The Hole in the Ozone is Shrinking
According to a study published in the Journal Science, the hole in the ozone layer above Antarctica shows signs that it’s beginning to heal. An international agreement put in place almost 30 years ago called for the phasing out of CFCs (chlorofluorocarbons) and other substances that harm the ozone layer. These compounds were primarily used in refrigerators, dry cleaning chemicals, and as a propellant in aerosol cans.
Researchers involved with the study, which was released on June 30th, concluded that
“the ozone layer is expected to recover in response (to these actions and policies), albeit very slowly.”
The hole in the ozone layer was first discovered in 1985 and prompted these agreements, called the Montreal Protocol, two years later.
What is the Ozone Layer?
The ozone layer is a fragile shield of gas that protects life on earth from harmful ultraviolet radiation.
When it is weakened, it allows more UV rays to enter the atmosphere. This can make humans more prone to conditions like skin cancer and cataracts. Plant life is also affected, with consequences including a lower crop yield and disruptions to the ocean’s food chain.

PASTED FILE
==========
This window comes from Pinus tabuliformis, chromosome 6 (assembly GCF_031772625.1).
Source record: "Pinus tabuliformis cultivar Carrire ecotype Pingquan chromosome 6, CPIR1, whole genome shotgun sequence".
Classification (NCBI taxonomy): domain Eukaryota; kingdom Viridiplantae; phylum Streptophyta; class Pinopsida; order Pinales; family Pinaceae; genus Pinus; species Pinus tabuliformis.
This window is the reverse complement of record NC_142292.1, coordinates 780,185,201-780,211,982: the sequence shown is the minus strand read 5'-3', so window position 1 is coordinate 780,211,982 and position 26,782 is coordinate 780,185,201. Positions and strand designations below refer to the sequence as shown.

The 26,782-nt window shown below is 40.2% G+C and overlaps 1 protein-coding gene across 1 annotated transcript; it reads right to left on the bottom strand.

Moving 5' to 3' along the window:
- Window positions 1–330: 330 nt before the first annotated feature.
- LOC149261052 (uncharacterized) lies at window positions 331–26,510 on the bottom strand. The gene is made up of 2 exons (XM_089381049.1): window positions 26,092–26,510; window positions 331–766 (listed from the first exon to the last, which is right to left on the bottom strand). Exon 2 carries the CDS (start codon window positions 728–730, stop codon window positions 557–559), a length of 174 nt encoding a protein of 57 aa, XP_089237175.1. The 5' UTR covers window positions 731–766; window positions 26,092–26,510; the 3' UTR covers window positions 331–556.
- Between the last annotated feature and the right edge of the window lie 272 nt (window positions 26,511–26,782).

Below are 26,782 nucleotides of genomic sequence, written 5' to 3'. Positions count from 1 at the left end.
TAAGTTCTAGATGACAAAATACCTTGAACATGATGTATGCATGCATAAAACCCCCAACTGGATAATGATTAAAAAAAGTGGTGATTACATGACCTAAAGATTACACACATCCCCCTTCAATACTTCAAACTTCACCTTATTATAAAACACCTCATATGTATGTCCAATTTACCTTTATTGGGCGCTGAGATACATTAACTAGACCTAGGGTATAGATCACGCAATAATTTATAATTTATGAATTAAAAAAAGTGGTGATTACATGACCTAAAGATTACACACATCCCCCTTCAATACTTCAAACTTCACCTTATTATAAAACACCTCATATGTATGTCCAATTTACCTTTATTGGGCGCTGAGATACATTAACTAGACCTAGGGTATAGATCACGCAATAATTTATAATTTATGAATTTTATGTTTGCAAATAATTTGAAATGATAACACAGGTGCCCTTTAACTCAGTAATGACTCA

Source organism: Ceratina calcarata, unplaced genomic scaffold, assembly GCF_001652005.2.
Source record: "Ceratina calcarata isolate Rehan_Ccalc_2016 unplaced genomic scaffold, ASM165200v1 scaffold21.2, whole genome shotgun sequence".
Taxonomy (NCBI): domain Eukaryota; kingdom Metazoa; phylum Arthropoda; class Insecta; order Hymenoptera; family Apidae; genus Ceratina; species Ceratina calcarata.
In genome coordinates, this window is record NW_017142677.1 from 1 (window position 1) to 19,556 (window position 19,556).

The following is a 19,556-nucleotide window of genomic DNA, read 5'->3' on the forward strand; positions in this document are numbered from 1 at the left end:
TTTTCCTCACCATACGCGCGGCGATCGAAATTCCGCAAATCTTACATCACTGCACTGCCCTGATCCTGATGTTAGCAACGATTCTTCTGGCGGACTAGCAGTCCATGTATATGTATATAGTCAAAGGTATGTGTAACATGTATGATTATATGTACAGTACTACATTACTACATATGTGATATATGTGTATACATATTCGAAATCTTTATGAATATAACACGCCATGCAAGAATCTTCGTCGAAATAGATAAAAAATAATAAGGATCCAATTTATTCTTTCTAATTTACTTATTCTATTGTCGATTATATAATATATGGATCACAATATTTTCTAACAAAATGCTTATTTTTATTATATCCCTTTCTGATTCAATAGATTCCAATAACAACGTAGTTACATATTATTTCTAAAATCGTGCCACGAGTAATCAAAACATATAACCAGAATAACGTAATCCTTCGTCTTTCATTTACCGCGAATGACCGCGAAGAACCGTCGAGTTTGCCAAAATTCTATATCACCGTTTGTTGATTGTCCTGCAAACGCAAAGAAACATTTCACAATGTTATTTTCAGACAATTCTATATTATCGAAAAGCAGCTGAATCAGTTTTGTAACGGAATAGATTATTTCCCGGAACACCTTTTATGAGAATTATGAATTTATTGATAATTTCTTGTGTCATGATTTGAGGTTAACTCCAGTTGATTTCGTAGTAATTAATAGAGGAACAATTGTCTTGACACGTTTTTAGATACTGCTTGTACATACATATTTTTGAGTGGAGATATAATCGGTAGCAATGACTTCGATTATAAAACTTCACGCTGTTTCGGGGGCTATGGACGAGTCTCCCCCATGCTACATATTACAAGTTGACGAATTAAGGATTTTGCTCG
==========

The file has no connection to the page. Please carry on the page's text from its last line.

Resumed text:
Natural events, such as volcanic eruptions, can also release compounds into the atmosphere that can destroy ozone. This makes it more difficult to track the progress of the ozone layer’s healing. Also, events such as volcanic eruptions can have their own effect on the planet’s weather systems.
What Does This Mean?
A healing ozone layer could mean more changes, or stability, to recently erratic weather patterns. With a decrease in UV rays entering the atmosphere, temperatures may stabilize and could allow plant and animal life to recover from climate changes. Unfortunately, researchers don’t expect the hole to seal completely until around 2050. Until that time comes, it’s a good idea to take your own measures to protect the future of your family.
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